Logan Pearsall Smith
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"Logan Pearsall Smith" was an American-born essayist and critic who became a British subject in 1913. Harvard and Oxford educated, he was known for his aphorisms and epigrams, and was an expert on 17th-century divines. His Words and Idioms made him an authority on correct English language usage. He wrote his autobiography, Unforgotten Years, for which he may be best remembered.

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Don't laugh at a youth for his affectations; he is only trying on one face after another to find his own.

The mere process of growing old together will make our slightest acquaintances seem like bosom friends.

How many of our daydreams would darken into nightmares if there seemed any danger of their coming true!

It is through the cracks in our brains that ecstasy creeps in.

How can they say my life is not a success? Have I not for more than sixty years got enough to eat and escaped being eaten?

There are few sorrows in which a good income is of no avail.

Solvency is entirely a matter of temperament and not of income.

The denunciation of the young is a necessary part of the hygiene of older people, and greatly assists the circulation of the blood.

Every author, however modest, keeps a most outrageous vanity chained like a madman in the padded cell of his breast.

People before the public live an imagined life in the thought of others, and flourish or feel faint as their self outside themselves grows bright or dwindles in that mirror.

Most people sell their souls, and live with a good conscience on the proceeds.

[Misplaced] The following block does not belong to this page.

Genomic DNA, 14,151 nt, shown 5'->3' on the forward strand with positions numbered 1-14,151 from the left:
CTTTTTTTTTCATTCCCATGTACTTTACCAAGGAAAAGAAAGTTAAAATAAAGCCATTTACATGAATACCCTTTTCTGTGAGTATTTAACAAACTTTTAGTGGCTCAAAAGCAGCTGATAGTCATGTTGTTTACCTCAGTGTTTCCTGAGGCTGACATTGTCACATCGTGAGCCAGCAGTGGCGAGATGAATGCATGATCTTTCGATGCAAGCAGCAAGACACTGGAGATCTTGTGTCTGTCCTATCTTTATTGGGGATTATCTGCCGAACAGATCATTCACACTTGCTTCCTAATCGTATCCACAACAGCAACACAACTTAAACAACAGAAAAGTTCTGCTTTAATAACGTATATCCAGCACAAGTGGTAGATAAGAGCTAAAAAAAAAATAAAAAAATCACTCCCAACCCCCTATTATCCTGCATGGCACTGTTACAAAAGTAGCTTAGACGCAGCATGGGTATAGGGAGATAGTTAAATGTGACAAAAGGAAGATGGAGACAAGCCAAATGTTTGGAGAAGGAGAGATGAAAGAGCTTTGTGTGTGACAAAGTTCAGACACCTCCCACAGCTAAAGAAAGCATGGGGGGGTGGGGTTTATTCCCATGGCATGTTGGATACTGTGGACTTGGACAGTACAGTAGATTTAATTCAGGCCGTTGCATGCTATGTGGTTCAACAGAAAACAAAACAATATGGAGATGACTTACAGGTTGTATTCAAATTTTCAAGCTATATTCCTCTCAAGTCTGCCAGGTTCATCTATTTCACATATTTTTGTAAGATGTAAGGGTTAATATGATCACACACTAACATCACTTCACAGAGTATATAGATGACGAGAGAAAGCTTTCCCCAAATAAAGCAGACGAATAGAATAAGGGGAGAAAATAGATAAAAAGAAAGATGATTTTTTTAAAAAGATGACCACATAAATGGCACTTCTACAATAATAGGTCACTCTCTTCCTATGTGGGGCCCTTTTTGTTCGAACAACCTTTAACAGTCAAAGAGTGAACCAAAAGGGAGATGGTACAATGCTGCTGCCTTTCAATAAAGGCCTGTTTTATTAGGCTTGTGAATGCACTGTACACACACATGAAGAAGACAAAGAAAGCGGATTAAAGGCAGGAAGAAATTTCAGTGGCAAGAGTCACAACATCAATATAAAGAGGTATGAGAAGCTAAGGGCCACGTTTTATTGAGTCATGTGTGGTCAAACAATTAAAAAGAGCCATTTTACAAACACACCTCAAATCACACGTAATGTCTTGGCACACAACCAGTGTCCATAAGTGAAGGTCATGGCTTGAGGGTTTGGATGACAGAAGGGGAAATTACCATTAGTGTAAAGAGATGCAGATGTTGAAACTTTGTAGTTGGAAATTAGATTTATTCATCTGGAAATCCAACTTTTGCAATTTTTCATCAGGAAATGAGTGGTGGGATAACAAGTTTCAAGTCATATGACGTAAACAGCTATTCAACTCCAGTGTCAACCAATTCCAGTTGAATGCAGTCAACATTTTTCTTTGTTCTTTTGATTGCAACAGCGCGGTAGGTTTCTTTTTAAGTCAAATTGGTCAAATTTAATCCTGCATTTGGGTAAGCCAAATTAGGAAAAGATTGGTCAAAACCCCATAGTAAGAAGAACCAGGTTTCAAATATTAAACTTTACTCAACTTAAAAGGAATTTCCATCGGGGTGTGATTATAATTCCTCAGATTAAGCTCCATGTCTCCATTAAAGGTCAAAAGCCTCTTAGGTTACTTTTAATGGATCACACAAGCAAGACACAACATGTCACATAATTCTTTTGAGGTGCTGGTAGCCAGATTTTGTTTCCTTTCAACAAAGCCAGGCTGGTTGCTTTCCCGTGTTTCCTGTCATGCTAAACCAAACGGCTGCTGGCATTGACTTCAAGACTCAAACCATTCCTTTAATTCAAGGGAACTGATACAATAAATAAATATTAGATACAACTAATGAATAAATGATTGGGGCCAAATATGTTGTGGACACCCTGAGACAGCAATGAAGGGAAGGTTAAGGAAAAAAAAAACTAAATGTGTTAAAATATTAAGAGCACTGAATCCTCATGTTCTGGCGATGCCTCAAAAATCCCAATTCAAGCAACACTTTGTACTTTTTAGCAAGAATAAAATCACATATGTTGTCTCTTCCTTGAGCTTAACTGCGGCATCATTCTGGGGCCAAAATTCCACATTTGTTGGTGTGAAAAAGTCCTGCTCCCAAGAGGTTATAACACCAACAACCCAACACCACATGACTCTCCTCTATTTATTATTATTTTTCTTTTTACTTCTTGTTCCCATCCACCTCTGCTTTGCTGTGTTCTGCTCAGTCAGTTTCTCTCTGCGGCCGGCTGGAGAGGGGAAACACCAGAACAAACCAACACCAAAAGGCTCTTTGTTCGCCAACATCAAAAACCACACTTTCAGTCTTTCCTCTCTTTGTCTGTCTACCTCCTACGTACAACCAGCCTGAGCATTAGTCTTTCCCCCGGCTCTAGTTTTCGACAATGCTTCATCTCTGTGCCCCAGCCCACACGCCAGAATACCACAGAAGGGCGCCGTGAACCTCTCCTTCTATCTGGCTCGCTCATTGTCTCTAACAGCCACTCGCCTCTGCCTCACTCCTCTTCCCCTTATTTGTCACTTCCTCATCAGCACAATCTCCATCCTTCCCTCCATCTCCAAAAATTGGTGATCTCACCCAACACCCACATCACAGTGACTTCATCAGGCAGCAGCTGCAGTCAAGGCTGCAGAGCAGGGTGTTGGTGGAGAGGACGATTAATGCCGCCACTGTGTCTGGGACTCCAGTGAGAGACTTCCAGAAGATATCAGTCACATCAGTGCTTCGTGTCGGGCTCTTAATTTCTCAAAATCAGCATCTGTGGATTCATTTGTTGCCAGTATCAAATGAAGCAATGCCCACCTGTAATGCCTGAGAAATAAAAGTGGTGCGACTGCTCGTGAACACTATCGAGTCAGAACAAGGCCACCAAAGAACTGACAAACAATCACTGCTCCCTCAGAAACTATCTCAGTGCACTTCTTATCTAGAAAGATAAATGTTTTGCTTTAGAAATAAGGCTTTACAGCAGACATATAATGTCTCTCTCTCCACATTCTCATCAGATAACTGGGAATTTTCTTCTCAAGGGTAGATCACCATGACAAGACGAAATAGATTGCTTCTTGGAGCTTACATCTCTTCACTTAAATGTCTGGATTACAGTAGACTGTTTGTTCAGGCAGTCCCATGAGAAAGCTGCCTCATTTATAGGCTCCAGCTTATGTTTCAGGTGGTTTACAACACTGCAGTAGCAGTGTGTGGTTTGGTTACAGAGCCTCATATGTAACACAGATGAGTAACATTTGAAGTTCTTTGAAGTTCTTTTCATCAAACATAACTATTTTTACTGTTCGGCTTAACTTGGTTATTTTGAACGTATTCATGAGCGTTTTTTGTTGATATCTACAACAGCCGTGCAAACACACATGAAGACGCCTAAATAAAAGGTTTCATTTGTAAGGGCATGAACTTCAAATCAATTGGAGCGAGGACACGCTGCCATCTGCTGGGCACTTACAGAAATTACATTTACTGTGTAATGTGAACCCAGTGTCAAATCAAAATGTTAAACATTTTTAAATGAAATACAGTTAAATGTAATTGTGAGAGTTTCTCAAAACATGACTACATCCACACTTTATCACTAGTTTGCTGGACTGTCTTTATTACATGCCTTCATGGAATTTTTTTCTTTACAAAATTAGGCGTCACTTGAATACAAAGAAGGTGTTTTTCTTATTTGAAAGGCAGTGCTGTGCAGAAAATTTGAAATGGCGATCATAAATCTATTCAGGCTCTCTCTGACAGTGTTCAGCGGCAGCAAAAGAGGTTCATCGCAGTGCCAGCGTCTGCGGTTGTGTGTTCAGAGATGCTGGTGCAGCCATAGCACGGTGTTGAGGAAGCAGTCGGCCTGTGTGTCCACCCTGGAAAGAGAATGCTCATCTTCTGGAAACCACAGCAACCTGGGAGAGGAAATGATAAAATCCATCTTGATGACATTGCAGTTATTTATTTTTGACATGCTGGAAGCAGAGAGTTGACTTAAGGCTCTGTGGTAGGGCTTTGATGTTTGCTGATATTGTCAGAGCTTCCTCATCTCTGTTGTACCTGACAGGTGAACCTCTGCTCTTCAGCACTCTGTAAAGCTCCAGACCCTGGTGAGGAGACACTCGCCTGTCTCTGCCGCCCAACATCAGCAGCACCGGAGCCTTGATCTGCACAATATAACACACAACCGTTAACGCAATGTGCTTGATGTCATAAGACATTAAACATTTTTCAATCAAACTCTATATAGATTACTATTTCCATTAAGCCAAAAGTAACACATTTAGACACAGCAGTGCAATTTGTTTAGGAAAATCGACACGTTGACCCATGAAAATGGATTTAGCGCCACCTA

A best seller is the gilded tomb of a mediocre talent.

Style is a magic wand, and turns everything to gold that it touches.

There are two things to aim at in life: first, to get what you want; and, after that, to enjoy it. Only the wisest of mankind achieve the second.

It is the wretchedness of being rich that you have to live with rich people.

The indefatigable pursuit of an unattainable perfection, even though it consists in nothing more than the pounding of an old piano, is what alone gives meaning to our life on this unavailing star.

When they come downstairs from their Ivory Towers, Idealists are very apt to walk straight into the gutter.

To suppose, as we all suppose, that we could be rich and not behave as the rich behave, is like supposing that we could drink all day and keep absolutely sober.

What is more mortifying than to feel that you have missed the plum for want of courage to shake the tree?

What music is more enchanting than the voices of young people, when you can't hear what they say?

I cannot forgive my friends for dying; I do not find these vanishing acts of theirs at all amusing.

Thank heavens the sun has gone in, and I don't have to go out and enjoy it.

The test of a vocation is the love of the drudgery it involves.

People say that life is the thing, but I prefer reading.

Almost all reformers, however strict their social conscience, live in houses just as big as they can pay for.

There are few sorrows, however poignant, in which a good income is of no avail.